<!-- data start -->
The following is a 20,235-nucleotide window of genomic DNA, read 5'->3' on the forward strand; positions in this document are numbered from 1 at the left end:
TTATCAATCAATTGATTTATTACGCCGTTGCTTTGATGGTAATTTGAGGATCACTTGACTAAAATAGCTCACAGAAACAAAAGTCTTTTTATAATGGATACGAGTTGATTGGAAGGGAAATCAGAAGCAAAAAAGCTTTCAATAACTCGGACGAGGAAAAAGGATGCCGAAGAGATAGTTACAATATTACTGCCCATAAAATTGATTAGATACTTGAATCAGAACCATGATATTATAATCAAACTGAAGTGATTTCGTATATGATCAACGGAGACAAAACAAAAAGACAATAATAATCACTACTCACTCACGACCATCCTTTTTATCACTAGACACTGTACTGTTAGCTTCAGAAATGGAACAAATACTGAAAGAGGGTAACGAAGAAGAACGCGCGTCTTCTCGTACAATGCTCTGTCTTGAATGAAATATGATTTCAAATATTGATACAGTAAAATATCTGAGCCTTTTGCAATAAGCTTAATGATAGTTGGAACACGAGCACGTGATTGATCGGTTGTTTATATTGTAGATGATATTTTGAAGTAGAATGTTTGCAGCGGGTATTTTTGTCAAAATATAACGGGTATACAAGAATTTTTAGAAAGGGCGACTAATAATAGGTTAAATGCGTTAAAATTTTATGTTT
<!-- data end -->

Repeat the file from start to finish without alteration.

The following is a 20,235-nucleotide window of genomic DNA, read 5'->3' on the forward strand; positions in this document are numbered from 1 at the left end:
TTATCAATCAATTGATTTATTACGCCGTTGCTTTGATGGTAATTTGAGGATCACTTGACTAAAATAGCTCACAGAAACAAAAGTCTTTTTATAATGGATACGAGTTGATTGGAAGGGAAATCAGAAGCAAAAAAGCTTTCAATAACTCGGACGAGGAAAAAGGATGCCGAAGAGATAGTTACAATATTACTGCCCATAAAATTGATTAGATACTTGAATCAGAACCATGATATTATAATCAAACTGAAGTGATTTCGTATATGATCAACGGAGACAAAACAAAAAGACAATAATAATCACTACTCACTCACGACCATCCTTTTTATCACTAGACACTGTACTGTTAGCTTCAGAAATGGAACAAATACTGAAAGAGGGTAACGAAGAAGAACGCGCGTCTTCTCGTACAATGCTCTGTCTTGAATGAAATATGATTTCAAATATTGATACAGTAAAATATCTGAGCCTTTTGCAATAAGCTTAATGATAGTTGGAACACGAGCACGTGATTGATCGGTTGTTTATATTGTAGATGATATTTTGAAGTAGAATGTTTGCAGCGGGTATTTTTGTCAAAATATAACGGGTATACAAGAATTTTTAGAAAGGGCGACTAATAATAGGTTAAATGCGTTAAAATTTTATGTTT